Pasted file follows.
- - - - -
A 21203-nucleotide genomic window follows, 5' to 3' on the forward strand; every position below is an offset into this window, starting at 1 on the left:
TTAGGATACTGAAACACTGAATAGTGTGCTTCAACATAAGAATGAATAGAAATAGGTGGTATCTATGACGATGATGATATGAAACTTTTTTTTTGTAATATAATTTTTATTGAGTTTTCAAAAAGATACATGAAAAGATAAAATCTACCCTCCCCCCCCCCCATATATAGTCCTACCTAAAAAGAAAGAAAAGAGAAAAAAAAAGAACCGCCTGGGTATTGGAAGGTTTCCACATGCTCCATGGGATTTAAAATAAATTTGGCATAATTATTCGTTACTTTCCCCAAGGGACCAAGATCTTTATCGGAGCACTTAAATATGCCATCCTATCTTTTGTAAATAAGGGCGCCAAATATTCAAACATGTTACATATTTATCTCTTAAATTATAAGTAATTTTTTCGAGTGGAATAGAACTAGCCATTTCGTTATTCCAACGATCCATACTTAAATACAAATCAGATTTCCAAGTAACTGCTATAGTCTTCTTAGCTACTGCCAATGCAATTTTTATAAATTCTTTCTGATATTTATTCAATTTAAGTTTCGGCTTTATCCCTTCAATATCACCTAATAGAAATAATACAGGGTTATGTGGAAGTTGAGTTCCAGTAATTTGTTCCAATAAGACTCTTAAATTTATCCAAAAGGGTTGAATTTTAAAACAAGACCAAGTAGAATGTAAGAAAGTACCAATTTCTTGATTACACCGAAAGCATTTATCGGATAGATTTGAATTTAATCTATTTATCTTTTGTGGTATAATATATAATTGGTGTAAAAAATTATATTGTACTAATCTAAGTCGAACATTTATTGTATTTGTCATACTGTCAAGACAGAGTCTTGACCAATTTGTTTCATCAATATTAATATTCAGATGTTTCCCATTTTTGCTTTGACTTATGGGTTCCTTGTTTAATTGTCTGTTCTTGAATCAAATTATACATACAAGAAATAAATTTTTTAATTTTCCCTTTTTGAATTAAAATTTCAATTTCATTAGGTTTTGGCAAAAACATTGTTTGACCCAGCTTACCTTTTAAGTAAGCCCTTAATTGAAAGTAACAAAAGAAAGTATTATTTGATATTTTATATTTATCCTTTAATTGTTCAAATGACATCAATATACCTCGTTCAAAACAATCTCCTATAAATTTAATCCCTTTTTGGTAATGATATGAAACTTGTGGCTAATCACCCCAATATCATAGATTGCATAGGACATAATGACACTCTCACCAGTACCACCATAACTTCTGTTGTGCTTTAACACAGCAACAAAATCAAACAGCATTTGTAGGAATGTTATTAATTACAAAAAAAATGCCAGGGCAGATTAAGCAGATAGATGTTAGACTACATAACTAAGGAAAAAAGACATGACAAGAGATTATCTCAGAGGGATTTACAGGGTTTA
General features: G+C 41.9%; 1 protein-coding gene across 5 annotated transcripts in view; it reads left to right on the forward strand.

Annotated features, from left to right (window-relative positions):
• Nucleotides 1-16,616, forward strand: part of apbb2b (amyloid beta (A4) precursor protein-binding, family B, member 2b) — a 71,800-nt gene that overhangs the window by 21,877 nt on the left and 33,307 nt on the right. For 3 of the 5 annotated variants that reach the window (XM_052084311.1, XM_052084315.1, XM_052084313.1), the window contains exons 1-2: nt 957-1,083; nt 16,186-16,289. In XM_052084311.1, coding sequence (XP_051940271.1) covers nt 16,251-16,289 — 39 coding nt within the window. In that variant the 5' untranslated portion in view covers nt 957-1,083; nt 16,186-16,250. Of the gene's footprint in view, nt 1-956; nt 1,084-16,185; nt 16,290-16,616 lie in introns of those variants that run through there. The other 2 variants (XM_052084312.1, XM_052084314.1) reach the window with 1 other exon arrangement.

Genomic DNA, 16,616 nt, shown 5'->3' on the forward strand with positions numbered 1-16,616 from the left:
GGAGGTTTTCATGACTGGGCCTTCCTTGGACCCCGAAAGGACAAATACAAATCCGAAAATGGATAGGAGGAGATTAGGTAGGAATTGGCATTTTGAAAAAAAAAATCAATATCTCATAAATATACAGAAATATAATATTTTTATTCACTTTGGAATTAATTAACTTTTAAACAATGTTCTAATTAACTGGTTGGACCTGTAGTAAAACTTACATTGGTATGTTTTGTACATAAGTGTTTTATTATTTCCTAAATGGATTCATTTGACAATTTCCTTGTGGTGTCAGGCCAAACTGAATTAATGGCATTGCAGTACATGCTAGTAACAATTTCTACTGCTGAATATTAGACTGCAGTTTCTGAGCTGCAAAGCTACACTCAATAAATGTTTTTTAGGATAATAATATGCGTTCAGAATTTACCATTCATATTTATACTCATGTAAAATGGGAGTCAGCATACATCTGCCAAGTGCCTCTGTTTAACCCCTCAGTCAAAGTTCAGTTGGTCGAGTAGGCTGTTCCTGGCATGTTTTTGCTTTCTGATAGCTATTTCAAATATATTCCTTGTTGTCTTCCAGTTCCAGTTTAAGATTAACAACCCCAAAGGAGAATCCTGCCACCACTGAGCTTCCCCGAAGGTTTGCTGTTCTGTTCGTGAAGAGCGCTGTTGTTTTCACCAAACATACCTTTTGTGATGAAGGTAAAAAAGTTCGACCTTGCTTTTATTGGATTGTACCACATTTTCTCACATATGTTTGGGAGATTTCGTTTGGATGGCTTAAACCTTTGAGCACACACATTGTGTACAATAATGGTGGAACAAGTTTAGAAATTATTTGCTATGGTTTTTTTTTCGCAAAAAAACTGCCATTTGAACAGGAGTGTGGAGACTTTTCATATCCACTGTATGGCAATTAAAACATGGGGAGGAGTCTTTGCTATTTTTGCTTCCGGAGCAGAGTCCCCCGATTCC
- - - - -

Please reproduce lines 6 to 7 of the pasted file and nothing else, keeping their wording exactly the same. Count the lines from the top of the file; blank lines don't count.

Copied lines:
Genomic DNA, 16,616 nt, shown 5'->3' on the forward strand with positions numbered 1-16,616 from the left:
GGAGGTTTTCATGACTGGGCCTTCCTTGGACCCCGAAAGGACAAATACAAATCCGAAAATGGATAGGAGGAGATTAGGTAGGAATTGGCATTTTGAAAAAAAAAATCAATATCTCATAAATATACAGAAATATAATATTTTTATTCACTTTGGAATTAATTAACTTTTAAACAATGTTCTAATTAACTGGTTGGACCTGTAGTAAAACTTACATTGGTATGTTTTGTACATAAGTGTTTTATTATTTCCTAAATGGATTCATTTGACAATTTCCTTGTGGTGTCAGGCCAAACTGAATTAATGGCATTGCAGTACATGCTAGTAACAATTTCTACTGCTGAATATTAGACTGCAGTTTCTGAGCTGCAAAGCTACACTCAATAAATGTTTTTTAGGATAATAATATGCGTTCAGAATTTACCATTCATATTTATACTCATGTAAAATGGGAGTCAGCATACATCTGCCAAGTGCCTCTGTTTAACCCCTCAGTCAAAGTTCAGTTGGTCGAGTAGGCTGTTCCTGGCATGTTTTTGCTTTCTGATAGCTATTTCAAATATATTCCTTGTTGTCTTCCAGTTCCAGTTTAAGATTAACAACCCCAAAGGAGAATCCTGCCACCACTGAGCTTCCCCGAAGGTTTGCTGTTCTGTTCGTGAAGAGCGCTGTTGTTTTCACCAAACATACCTTTTGTGATGAAGGTAAAAAAGTTCGACCTTGCTTTTATTGGATTGTACCACATTTTCTCACATATGTTTGGGAGATTTCGTTTGGATGGCTTAAACCTTTGAGCACACACATTGTGTACAATAATGGTGGAACAAGTTTAGAAATTATTTGCTATGGTTTTTTTTTCGCAAAAAAACTGCCATTTGAACAGGAGTGTGGAGACTTTTCATATCCACTGTATGGCAATTAAAACATGGGGAGGAGTCTTTGCTATTTTTGCTTCCGGAGCAGAGTCCCCCGATTCC